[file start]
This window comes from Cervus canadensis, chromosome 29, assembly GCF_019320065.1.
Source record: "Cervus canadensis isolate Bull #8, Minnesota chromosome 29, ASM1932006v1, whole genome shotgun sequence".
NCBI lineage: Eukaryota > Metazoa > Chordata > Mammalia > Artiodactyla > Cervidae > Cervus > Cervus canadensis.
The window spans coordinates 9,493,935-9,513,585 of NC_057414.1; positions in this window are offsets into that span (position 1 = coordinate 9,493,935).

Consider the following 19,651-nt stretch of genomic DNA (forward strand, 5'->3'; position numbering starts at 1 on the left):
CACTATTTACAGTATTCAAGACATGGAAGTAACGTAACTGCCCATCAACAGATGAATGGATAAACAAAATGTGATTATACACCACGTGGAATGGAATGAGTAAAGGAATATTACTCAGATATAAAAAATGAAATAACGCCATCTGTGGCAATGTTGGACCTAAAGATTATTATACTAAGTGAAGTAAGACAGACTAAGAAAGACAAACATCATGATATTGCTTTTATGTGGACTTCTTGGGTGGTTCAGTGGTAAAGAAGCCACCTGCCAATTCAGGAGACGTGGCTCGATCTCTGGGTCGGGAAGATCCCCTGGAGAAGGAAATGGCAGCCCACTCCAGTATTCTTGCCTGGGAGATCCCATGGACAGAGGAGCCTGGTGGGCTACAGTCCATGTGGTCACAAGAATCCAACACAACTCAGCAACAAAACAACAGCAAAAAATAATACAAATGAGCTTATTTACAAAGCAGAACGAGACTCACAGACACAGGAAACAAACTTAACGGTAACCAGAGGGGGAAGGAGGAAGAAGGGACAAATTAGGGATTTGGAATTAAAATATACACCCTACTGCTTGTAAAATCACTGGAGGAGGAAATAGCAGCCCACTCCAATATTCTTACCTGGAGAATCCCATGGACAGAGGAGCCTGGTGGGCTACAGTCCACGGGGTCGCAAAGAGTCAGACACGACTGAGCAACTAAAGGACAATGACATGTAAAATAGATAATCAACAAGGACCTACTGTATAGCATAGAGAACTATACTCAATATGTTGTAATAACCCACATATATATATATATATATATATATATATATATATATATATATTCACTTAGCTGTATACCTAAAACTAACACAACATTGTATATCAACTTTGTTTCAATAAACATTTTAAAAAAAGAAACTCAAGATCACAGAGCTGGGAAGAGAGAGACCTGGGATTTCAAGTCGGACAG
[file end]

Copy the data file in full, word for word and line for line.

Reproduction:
This window comes from Cervus canadensis, chromosome 29, assembly GCF_019320065.1.
Source record: "Cervus canadensis isolate Bull #8, Minnesota chromosome 29, ASM1932006v1, whole genome shotgun sequence".
NCBI lineage: Eukaryota > Metazoa > Chordata > Mammalia > Artiodactyla > Cervidae > Cervus > Cervus canadensis.
The window spans coordinates 9,493,935-9,513,585 of NC_057414.1; positions in this window are offsets into that span (position 1 = coordinate 9,493,935).

Consider the following 19,651-nt stretch of genomic DNA (forward strand, 5'->3'; position numbering starts at 1 on the left):
CACTATTTACAGTATTCAAGACATGGAAGTAACGTAACTGCCCATCAACAGATGAATGGATAAACAAAATGTGATTATACACCACGTGGAATGGAATGAGTAAAGGAATATTACTCAGATATAAAAAATGAAATAACGCCATCTGTGGCAATGTTGGACCTAAAGATTATTATACTAAGTGAAGTAAGACAGACTAAGAAAGACAAACATCATGATATTGCTTTTATGTGGACTTCTTGGGTGGTTCAGTGGTAAAGAAGCCACCTGCCAATTCAGGAGACGTGGCTCGATCTCTGGGTCGGGAAGATCCCCTGGAGAAGGAAATGGCAGCCCACTCCAGTATTCTTGCCTGGGAGATCCCATGGACAGAGGAGCCTGGTGGGCTACAGTCCATGTGGTCACAAGAATCCAACACAACTCAGCAACAAAACAACAGCAAAAAATAATACAAATGAGCTTATTTACAAAGCAGAACGAGACTCACAGACACAGGAAACAAACTTAACGGTAACCAGAGGGGGAAGGAGGAAGAAGGGACAAATTAGGGATTTGGAATTAAAATATACACCCTACTGCTTGTAAAATCACTGGAGGAGGAAATAGCAGCCCACTCCAATATTCTTACCTGGAGAATCCCATGGACAGAGGAGCCTGGTGGGCTACAGTCCACGGGGTCGCAAAGAGTCAGACACGACTGAGCAACTAAAGGACAATGACATGTAAAATAGATAATCAACAAGGACCTACTGTATAGCATAGAGAACTATACTCAATATGTTGTAATAACCCACATATATATATATATATATATATATATATATATATATATATATTCACTTAGCTGTATACCTAAAACTAACACAACATTGTATATCAACTTTGTTTCAATAAACATTTTAAAAAAAGAAACTCAAGATCACAGAGCTGGGAAGAGAGAGACCTGGGATTTCAAGTCGGACAG